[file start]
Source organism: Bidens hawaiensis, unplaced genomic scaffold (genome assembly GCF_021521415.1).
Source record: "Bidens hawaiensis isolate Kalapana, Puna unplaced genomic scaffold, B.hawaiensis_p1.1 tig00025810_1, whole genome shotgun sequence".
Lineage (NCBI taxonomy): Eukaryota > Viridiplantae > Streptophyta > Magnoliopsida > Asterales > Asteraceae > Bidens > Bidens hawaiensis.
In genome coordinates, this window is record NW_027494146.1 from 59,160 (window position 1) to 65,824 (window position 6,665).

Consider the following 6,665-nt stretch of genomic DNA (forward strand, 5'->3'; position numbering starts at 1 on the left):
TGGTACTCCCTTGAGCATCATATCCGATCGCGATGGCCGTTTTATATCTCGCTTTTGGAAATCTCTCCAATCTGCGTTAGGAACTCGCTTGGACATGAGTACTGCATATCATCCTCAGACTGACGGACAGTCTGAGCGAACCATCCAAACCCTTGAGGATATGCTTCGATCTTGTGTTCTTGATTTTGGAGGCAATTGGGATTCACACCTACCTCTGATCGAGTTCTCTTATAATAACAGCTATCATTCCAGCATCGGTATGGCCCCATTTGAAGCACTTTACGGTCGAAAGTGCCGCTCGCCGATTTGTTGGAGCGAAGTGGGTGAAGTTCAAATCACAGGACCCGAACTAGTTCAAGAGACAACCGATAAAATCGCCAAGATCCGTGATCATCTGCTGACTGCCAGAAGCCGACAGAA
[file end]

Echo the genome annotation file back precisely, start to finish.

Source organism: Bidens hawaiensis, unplaced genomic scaffold (genome assembly GCF_021521415.1).
Source record: "Bidens hawaiensis isolate Kalapana, Puna unplaced genomic scaffold, B.hawaiensis_p1.1 tig00025810_1, whole genome shotgun sequence".
Lineage (NCBI taxonomy): Eukaryota > Viridiplantae > Streptophyta > Magnoliopsida > Asterales > Asteraceae > Bidens > Bidens hawaiensis.
In genome coordinates, this window is record NW_027494146.1 from 59,160 (window position 1) to 65,824 (window position 6,665).

Consider the following 6,665-nt stretch of genomic DNA (forward strand, 5'->3'; position numbering starts at 1 on the left):
TGGTACTCCCTTGAGCATCATATCCGATCGCGATGGCCGTTTTATATCTCGCTTTTGGAAATCTCTCCAATCTGCGTTAGGAACTCGCTTGGACATGAGTACTGCATATCATCCTCAGACTGACGGACAGTCTGAGCGAACCATCCAAACCCTTGAGGATATGCTTCGATCTTGTGTTCTTGATTTTGGAGGCAATTGGGATTCACACCTACCTCTGATCGAGTTCTCTTATAATAACAGCTATCATTCCAGCATCGGTATGGCCCCATTTGAAGCACTTTACGGTCGAAAGTGCCGCTCGCCGATTTGTTGGAGCGAAGTGGGTGAAGTTCAAATCACAGGACCCGAACTAGTTCAAGAGACAACCGATAAAATCGCCAAGATCCGTGATCATCTGCTGACTGCCAGAAGCCGACAGAA